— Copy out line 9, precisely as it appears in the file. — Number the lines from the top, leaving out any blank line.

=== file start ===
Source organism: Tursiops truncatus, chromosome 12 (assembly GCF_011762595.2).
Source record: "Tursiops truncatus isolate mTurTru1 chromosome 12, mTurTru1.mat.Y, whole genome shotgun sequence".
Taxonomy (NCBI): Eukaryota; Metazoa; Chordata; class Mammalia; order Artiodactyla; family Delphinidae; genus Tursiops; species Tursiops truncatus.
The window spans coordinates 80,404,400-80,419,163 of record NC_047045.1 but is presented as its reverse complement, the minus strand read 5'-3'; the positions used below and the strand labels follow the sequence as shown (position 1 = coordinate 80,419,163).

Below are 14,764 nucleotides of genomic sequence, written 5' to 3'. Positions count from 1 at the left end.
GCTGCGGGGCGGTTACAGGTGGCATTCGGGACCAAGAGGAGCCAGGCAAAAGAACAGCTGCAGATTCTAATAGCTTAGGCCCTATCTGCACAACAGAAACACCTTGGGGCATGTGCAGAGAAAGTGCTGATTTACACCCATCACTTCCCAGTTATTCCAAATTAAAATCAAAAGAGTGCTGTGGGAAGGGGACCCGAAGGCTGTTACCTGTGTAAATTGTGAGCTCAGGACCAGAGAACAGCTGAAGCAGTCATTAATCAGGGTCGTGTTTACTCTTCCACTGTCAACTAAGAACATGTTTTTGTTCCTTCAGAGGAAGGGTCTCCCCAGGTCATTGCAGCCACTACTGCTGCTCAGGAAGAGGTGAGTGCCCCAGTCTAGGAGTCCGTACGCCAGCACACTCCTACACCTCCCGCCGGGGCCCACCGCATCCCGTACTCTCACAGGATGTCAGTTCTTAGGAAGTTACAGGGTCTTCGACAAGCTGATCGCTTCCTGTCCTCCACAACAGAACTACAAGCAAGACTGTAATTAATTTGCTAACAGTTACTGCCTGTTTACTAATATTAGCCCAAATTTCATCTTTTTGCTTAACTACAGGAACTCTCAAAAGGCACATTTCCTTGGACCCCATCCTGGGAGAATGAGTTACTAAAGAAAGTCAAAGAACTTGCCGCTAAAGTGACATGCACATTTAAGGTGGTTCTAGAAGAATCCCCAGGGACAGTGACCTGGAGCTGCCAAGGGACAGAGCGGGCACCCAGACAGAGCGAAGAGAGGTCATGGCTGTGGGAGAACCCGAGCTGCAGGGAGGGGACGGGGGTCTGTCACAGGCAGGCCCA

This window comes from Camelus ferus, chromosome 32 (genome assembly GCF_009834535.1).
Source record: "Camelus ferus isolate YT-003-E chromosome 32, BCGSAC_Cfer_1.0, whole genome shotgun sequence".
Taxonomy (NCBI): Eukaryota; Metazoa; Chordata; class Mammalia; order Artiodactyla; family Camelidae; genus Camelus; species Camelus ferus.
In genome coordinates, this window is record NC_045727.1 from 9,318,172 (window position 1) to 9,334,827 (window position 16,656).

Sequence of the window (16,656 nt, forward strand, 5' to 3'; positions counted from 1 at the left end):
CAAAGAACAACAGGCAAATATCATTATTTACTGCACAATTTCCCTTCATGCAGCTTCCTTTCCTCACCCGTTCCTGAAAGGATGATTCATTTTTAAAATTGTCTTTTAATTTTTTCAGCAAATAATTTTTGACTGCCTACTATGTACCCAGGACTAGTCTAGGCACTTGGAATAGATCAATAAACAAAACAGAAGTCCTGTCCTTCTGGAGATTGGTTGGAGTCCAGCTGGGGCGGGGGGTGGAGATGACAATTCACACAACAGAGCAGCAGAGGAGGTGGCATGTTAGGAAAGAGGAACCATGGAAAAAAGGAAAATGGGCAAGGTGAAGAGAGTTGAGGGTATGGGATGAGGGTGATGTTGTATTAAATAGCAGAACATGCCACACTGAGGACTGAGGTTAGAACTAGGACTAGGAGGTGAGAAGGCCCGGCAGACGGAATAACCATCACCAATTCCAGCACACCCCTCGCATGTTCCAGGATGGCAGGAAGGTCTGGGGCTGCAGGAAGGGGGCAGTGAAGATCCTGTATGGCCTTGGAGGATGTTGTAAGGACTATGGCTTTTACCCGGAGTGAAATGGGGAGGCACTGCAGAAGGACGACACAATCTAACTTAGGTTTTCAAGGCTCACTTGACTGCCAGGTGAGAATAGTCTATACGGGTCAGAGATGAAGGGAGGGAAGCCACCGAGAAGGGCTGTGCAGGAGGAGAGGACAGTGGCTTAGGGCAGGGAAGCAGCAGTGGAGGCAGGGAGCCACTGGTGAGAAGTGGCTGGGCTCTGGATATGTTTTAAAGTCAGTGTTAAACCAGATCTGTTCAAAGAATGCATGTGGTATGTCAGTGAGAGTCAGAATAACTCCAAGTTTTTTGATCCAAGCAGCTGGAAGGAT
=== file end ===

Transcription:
Taxonomy (NCBI): Eukaryota; Metazoa; Chordata; class Mammalia; order Artiodactyla; family Camelidae; genus Camelus; species Camelus ferus.